Investors’ money went, not to build Jetboards, but to finance Clark’s luxurious lifestyle. According to court filings by the U.S. Securities and Exchange Commission, he spent: “at least $41,000 to restaurants and bars; at least $19,000 to hotels; at least $15,000 to family members; at least $8,000 to department and clothing stores; at least $5,000 to convenience and gas stores; at least $3,000 to grocery and liquor stores; at least $1,000 to gyms; at least $1,500 to spas and beauty salons; at least $1,000 to pet stores and groomers; and at least $200 to a bail bondsman.

That last expense might have been incurred in March, 2018, when the Fairfax County Police Department arrested Clark.

Yet he brazenly continued to solicit more investors as late as 2019. When suspicious victims demanded return of their money, Clark paid some of them…with checks that bounced.

Photo credit: Kurt Anderson – Unsplash

The Jetboard scam wiped out once and for all in January, 2021, when Clark was found guilty of multiple charges including securities fraud. He was sentenced to six years in prison and fined $400,000.

Here’s hoping his victims were compensated and hollered, “Cowabunga!”


No TKZer would ever invest in a company whose owner they met in a bar or adult establishment, right? Do you know anyone who has?





If you invest in Debbie Burke’s new thriller Flight to Forever, she absolutely guarantees she will yell: “Cowabunga!” Please check it out at this link.

Branding Redux

By John Gilstrap

Last Wednesday, Terry O’Dell wrote a wonderful piece on the importance of branding to an author’s work. This week’s post from me started out as a response to her post, but as it grew longer, I decided to make it my topic for this week.

A lot of writers, I believe, misunderstand one key element to this branding business. They spend tons of time and money on trying to make their books and their characters well known–which is fine, if you’ve got the scratch to spend–but they forget that books have a short shelf life in the brick and mortar world. Even popular series get canceled by publishers. After the dust settles on all of that, there will stand the author, still talented and still anxious to write.

But will anyone know? That will depend in large measure on whether or not the author himself has left an impression on people.

I attended a conference a few years ago where a major publishing bigwig addressed the fairly recent trend among franchise-name authors sub out their storytelling to others, often giving cover credit to the visible ghost writer. He revealed in that talk that he couldn’t think of a single case where the success of a book written by one of those cowriters inured to the benefit of the cowriter himself when he reverted back to writing under his own name. The cowriters I know make pretty good money from those deals, but “writing as” does little to make them more visible to the readerverse.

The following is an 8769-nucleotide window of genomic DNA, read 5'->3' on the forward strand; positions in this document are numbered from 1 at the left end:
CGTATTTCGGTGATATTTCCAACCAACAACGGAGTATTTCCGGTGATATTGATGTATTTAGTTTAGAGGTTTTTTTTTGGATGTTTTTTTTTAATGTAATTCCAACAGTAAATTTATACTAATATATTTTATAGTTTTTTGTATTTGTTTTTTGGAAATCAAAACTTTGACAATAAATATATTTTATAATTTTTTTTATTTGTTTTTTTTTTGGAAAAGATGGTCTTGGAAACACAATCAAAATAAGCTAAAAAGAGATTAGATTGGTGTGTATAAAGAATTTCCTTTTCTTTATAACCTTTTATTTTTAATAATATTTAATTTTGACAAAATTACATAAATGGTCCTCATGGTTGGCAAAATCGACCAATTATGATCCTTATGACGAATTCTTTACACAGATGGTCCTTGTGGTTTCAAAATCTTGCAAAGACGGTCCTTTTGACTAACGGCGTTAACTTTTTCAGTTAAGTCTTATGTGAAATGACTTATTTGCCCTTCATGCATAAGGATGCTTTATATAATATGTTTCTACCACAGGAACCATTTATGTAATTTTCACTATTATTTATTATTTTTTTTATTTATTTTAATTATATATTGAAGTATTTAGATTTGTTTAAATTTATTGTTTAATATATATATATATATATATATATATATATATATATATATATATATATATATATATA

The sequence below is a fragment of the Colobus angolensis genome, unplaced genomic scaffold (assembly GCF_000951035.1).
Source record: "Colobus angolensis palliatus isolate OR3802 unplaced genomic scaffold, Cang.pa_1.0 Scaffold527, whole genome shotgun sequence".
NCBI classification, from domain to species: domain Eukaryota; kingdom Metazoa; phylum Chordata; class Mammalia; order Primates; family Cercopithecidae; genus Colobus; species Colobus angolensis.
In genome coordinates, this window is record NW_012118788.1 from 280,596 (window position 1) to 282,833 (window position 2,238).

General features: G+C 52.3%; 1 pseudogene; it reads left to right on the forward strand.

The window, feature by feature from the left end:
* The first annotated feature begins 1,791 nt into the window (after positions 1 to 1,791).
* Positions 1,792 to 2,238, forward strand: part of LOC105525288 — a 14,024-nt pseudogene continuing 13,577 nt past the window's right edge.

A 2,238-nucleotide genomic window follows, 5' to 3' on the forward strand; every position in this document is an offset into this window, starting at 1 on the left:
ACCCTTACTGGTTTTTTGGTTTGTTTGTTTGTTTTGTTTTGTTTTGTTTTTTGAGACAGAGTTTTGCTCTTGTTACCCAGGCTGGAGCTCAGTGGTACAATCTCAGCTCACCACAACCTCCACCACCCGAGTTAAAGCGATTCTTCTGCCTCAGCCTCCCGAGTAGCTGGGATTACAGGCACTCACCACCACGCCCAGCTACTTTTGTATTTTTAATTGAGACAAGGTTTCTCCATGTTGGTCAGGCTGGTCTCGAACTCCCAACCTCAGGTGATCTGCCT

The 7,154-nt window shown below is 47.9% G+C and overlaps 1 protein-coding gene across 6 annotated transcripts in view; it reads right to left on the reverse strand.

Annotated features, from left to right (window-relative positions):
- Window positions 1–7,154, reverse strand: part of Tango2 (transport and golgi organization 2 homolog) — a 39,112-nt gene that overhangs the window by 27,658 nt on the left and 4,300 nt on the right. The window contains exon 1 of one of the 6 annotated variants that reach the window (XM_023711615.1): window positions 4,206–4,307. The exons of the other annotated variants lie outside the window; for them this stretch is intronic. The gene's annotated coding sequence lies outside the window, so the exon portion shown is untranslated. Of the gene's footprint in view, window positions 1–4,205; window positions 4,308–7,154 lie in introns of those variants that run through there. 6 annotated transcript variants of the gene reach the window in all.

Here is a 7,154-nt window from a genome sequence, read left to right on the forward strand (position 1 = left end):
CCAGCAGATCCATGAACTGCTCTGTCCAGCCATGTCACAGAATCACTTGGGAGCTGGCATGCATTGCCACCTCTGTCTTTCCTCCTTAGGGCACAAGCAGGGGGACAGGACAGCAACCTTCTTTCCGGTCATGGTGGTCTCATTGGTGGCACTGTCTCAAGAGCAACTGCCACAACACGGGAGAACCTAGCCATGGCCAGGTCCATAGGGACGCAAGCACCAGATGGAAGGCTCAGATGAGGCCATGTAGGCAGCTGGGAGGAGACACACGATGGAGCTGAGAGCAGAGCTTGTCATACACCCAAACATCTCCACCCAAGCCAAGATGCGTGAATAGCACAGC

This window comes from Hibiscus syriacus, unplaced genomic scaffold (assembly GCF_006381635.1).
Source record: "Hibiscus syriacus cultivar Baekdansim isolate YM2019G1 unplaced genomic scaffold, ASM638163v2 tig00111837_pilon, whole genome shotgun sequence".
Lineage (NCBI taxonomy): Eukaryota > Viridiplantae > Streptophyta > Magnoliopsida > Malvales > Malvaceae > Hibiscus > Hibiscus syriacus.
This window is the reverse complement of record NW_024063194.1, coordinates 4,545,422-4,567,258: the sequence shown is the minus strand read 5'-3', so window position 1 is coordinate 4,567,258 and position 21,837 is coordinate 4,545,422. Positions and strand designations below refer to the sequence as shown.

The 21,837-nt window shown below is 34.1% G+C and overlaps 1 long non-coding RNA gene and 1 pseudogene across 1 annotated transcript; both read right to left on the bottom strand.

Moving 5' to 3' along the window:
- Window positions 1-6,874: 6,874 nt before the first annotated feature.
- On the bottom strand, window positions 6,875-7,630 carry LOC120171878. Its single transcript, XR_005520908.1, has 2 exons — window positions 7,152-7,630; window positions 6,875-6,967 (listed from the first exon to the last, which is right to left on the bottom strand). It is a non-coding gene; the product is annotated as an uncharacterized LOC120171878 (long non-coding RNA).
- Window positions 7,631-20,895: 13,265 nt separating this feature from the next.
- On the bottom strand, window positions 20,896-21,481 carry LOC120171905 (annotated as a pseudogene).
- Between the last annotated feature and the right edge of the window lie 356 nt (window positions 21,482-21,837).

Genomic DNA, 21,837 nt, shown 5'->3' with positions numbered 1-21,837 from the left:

So, what’s a body to do to make an impact in among all the published books as well as all the other entertainment options that dilute the pool of available readers?

Truthful answer: No one knows.

But I have some thoughts:

Consistency. I’m a thriller writer. Hard stop. I’ve spent a quarter of a century developing a reputation (such as it is) of telling fast-moving, action-filled stories that I hope also show a lot of heart. Too many authors, I think, dabble in too many genres. If I were inclined to write a romance, I would have to write it under a pseudonym, if only to not confuse the repeat customers who would feel that they’d bought a book under false pretenses.

Pick your lane and stay in it. This is a follow-on to consistency, but to me, it’s different. My chosen lane within the thriller highway is military(ish) action with lots of cool toys for my characters to play with. The brilliant Brad Thor writes books similar to mine, but he dips more into the realm of technothrillers and hardcore military action. Because he was an active duty SpecOps guy, he can pull off stuff that I can’t simply because I don’t have access to the source material that fuels his fiction. I recognize that and I stay away from it.

If you write crime fiction and you’ve got a quirky sleuth whose voice is unique to your imagination, resist the urge to wander into realm of Thomas Harris or Michael Connelly.